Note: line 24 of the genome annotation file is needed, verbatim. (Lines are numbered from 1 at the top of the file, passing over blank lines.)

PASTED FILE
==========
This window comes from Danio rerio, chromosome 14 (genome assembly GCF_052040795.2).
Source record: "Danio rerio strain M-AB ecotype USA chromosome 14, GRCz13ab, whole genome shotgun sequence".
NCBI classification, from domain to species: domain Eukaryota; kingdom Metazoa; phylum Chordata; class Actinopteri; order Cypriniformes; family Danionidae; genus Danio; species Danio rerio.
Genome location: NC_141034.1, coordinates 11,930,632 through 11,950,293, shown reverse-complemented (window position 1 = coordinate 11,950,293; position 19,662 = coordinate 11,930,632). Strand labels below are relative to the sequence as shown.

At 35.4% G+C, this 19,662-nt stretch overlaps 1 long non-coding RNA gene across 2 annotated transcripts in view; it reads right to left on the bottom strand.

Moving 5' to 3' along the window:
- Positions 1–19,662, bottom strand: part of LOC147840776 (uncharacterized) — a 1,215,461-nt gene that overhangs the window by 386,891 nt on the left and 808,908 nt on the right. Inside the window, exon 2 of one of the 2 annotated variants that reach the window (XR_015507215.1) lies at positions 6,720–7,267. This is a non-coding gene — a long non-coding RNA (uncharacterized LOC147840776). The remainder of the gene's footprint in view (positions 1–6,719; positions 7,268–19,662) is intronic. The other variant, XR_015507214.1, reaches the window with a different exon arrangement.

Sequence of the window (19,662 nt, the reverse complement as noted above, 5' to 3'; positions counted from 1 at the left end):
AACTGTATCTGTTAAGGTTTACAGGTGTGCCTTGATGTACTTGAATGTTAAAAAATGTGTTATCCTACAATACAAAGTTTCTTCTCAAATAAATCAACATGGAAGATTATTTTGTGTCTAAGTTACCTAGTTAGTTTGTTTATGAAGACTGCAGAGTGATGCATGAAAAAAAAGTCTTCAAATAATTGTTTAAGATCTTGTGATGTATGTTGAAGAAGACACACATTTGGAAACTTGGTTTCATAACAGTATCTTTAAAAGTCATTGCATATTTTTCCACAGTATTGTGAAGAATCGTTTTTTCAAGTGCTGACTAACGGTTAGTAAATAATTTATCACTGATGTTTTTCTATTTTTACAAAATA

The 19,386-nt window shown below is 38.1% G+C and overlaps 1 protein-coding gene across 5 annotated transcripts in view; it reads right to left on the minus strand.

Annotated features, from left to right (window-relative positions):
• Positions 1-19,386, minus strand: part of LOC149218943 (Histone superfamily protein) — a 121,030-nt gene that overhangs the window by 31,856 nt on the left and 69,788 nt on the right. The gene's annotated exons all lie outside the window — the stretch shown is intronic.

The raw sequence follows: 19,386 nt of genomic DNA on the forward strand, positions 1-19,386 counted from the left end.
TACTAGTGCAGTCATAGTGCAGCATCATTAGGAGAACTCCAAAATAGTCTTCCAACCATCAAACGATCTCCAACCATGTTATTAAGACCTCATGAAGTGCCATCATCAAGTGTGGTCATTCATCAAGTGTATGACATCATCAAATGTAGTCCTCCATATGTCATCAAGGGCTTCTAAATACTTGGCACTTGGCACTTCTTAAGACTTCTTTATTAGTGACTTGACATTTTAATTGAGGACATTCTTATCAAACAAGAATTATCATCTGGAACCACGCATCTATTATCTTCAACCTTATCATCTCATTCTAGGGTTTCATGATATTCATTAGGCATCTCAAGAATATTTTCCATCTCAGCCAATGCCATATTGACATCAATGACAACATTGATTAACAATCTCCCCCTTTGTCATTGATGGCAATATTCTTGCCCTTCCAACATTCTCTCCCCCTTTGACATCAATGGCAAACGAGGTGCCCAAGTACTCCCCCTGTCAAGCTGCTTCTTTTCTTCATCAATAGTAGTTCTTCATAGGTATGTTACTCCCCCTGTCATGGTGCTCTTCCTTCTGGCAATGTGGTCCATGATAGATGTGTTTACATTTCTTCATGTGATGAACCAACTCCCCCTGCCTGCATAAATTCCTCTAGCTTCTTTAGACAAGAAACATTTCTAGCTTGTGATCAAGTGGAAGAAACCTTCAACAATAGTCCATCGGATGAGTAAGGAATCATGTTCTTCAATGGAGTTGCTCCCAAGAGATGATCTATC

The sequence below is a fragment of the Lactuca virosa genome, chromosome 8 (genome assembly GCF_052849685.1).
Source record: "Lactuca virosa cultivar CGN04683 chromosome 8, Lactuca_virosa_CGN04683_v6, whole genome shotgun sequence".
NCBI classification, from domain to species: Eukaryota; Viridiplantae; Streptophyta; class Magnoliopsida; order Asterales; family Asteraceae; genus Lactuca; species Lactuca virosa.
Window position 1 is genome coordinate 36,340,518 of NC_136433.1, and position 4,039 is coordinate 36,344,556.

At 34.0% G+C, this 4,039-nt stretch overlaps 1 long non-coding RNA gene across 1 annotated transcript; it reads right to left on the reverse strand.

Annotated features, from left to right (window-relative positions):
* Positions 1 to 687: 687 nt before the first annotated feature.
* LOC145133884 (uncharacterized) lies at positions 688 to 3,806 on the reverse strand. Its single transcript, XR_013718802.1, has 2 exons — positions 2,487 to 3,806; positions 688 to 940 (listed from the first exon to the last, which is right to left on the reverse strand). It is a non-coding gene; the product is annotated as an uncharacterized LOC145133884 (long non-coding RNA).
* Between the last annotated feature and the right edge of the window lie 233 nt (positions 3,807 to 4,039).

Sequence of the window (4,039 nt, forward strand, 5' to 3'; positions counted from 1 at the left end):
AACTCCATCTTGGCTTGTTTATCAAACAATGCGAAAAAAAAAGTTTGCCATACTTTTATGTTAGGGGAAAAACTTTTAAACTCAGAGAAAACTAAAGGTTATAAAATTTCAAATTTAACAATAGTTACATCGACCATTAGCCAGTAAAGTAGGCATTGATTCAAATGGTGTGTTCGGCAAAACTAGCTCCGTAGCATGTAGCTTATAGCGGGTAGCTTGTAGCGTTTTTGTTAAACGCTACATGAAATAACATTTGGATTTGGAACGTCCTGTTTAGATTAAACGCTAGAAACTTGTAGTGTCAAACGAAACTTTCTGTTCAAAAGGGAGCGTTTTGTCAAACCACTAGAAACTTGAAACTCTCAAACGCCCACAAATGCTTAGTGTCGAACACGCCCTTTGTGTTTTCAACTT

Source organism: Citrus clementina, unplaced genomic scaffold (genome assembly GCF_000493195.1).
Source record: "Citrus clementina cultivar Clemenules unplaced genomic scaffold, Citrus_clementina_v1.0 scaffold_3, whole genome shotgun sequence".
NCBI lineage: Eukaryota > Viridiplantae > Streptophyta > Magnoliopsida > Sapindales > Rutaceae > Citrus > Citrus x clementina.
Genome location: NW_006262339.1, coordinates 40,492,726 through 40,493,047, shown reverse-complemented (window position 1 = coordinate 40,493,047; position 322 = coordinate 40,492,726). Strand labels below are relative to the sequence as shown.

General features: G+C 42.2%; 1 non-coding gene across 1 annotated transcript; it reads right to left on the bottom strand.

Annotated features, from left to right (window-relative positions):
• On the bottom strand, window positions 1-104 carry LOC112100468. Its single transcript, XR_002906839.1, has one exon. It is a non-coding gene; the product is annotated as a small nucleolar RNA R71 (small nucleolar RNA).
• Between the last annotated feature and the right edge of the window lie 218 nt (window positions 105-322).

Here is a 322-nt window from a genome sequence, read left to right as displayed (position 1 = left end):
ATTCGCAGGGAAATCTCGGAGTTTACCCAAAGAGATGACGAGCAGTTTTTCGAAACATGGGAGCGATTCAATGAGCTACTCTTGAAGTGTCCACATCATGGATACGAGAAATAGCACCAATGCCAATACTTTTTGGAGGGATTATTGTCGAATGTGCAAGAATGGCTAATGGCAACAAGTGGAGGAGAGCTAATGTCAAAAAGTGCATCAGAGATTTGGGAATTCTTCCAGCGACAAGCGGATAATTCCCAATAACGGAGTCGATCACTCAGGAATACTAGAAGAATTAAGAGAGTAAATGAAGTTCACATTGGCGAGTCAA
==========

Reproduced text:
Sequence of the window (4,039 nt, forward strand, 5' to 3'; positions counted from 1 at the left end):